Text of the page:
April 03, 2020
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OPINION | Politics Of Fear Has Been Deeply Entrenched In The Social Fabric

Dissent is a right and one that is guaranteed by the Constitution of India but on an operational level, it is a forbidden fruit, writes Shahid Lone of Jamia Millia Islamia University

OPINION | Politics Of Fear Has Been Deeply Entrenched In The Social Fabric
OPINION | Politics Of Fear Has Been Deeply Entrenched In The Social Fabric
outlookindia.com
2019-12-20T13:22:17+0530

Indian Muslims are living their most horrible yet defining moment in post-Partition history: doomed if they don’t resist the threat to their existence and damned if they assert their identity in the grotesque secular-Hindutva political chessboard. Given the trajectory of events in past six years, we can say ‘Allah o Akbar’ is to the Indian State what philosophy, centuries ago, was to Catholic Europe—a blasphemy! Being Muslim in India is a blasphemy for which one could be put to death with impunity.

Philosophy eventually acquired the place of the white moon, second only to the shining sun, and came to shape modern Europe’s destiny. Will the white moon rise over Muslims or will they be consumed by the darkness India has descended into? Well, if the iconic images of Jamia Millia Islamia’s protesting female Muslim students and their incisive clarity on the subversion of Muslim politics in the post-colonial Indian imagination conveys anything, this is indeed the beginning of a new dawn.

The brutal state aggression on students of Jamia and Aligarh Muslim University (AMU) on December 15 came barely a few hours after PM Modi’s election speech in Jharkhand, in which he said, “You can recognise protesters from their clothes.” The “topi and burqa”, visible sartorial signifiers of a specific religious community—Muslims—in light of Modi’s statement is a telling message to the majority of Indians and the state forces that the protesting community is pre-identified. And how do you deal with such a community? Given the nature of the ruling dispensation, repeating history suits it best. A heartless modus operandi, tried and tested in the ‘Gujarat carnage’, was put to test. The vicious public display of police storming two Muslim-minority universities, firing tear-gas shells for hours, with mainstream media at the State’s disposal to fabricate narratives, signals the new normal in Hindu India.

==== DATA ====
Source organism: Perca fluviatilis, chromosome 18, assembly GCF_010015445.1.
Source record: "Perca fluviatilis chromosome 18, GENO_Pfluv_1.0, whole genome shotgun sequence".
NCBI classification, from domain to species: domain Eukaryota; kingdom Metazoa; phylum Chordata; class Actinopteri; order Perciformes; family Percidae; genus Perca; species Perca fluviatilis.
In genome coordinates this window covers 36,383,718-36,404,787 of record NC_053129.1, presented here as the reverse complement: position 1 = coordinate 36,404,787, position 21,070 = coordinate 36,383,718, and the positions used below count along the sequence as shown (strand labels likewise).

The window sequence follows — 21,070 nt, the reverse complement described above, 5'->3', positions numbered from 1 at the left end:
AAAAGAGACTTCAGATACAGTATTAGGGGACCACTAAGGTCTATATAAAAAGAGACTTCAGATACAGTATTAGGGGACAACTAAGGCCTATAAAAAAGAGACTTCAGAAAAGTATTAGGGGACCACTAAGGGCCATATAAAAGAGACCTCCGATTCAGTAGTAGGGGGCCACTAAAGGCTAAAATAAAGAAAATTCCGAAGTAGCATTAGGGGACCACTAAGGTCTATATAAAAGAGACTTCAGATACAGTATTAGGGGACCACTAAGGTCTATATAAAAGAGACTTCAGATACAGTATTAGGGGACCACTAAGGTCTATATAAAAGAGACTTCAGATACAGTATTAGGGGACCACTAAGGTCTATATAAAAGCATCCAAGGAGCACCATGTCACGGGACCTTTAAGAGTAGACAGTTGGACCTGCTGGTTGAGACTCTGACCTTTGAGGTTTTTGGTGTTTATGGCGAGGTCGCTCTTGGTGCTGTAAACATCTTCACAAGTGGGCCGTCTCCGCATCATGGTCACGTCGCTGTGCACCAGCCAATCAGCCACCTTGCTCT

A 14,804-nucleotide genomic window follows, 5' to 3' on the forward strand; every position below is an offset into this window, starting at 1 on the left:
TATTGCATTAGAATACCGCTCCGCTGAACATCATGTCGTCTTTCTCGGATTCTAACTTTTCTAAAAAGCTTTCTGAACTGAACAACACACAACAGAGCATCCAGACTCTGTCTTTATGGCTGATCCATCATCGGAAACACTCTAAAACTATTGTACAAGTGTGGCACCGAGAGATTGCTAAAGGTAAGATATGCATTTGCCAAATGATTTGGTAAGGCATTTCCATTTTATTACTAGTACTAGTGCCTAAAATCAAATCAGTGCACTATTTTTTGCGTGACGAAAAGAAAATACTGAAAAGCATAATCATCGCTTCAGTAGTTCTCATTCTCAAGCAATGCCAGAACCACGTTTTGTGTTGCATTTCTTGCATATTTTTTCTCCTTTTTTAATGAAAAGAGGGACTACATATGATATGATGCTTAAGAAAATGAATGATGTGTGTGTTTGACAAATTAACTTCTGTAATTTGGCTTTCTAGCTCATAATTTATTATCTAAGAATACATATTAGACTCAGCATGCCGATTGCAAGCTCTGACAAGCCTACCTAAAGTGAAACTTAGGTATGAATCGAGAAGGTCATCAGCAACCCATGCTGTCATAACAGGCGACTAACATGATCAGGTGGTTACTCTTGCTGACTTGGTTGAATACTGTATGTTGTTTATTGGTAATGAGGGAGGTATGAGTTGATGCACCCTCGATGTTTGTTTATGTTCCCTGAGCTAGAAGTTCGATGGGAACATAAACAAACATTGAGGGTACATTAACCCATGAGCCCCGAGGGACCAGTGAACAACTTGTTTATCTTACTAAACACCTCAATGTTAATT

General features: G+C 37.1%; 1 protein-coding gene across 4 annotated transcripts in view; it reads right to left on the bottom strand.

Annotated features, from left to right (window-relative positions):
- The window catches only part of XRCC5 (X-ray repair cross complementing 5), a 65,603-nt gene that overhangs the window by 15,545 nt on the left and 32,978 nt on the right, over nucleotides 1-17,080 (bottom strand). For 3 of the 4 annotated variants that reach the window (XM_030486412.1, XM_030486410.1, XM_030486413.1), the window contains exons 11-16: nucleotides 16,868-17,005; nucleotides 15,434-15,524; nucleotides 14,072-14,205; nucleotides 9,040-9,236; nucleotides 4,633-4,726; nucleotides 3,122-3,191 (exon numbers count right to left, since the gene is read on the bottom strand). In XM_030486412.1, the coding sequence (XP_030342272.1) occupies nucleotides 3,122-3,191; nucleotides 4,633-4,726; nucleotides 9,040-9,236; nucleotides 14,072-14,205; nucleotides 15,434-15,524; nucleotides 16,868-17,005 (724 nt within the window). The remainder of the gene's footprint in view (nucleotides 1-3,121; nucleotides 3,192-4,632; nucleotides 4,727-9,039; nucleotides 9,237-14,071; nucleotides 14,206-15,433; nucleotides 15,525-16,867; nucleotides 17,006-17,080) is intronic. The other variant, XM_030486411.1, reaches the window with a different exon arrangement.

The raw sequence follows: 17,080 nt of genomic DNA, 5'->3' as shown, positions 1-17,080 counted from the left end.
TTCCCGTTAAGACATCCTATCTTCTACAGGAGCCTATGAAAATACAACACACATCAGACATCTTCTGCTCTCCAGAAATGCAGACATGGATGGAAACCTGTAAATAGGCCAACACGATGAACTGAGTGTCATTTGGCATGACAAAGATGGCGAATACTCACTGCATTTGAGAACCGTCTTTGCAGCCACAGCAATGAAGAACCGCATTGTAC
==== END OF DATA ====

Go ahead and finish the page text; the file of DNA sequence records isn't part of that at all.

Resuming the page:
Iconic images of Jamia students ­protesting ­convey the ­beginning of a new dawn.

A recent study argues that the police perceive Muslims as criminals who deserve dehumanising, even vigilante, punishment. Amid such a hostile mapping of Muslims, police violence is not aimed at quelling protests, but to instill fear in the hearts and minds of the protesting community. Fear psychosis is the USP of the BJP-led government, and the politics of fear has been deeply entrenched in the social fabric. At its receiving end are Muslims. The deafening silence of Muslims in the public domain for the past six years, despite mob lynchings, criminalisation of triple talaq and the Babri Masjid verdict, reflects how perverse the Indian polity and its institutions have become for Muslims.

Dissent is a universal right, and also guaranteed by the Constitution of India—except that, on an operational level, it’s forbidden fruit. Why is it that students in JNU, Delhi University or other universities in India, do not get to face state terror of the kind unleashed on Jamia and AMU? Jamia and AMU are viewed through their Muslim minority character, and vilified as hubs of terrorists. There is a word for this: Islamophobia—i.e. anti-Muslim racism. The coming of age of a new generation of Muslims, who consciously assert their identity in the public sphere and are unwilling to submit to dehumanising treatment by the State, brings to light how the deeply structural and pervasive Islamophobia in India unfolds. This explains why within 48 hours of police barbarism, three Muslim universities (Jamia, AMU and Nadwa in Lucknow) were forced to close down, unlike what happened during protest demonstrations after the JNU sedition row in 2016.

The students from Jamia and AMU led the protest demonstrations against the amended citizenship act because it poses an existential threat to their larger community. Parading of students and viral videos showing the police vandalising university property and damaging private vehicles reflect how the State wants only total submission from the second-class citizens of this country and won’t care about their properties when it comes to enforcing its writ. On the other hand, the growing protest demonstrations by Muslim students despite facing lethal state terror indicates that they are done with the process of internalising fear, which was initiated by the Congress, as well as with the politics of patronisation by the privileged.


(Shahid Lone Doctoral fellow at Jamia Millia islamia University, Delhi. Views are personal.)

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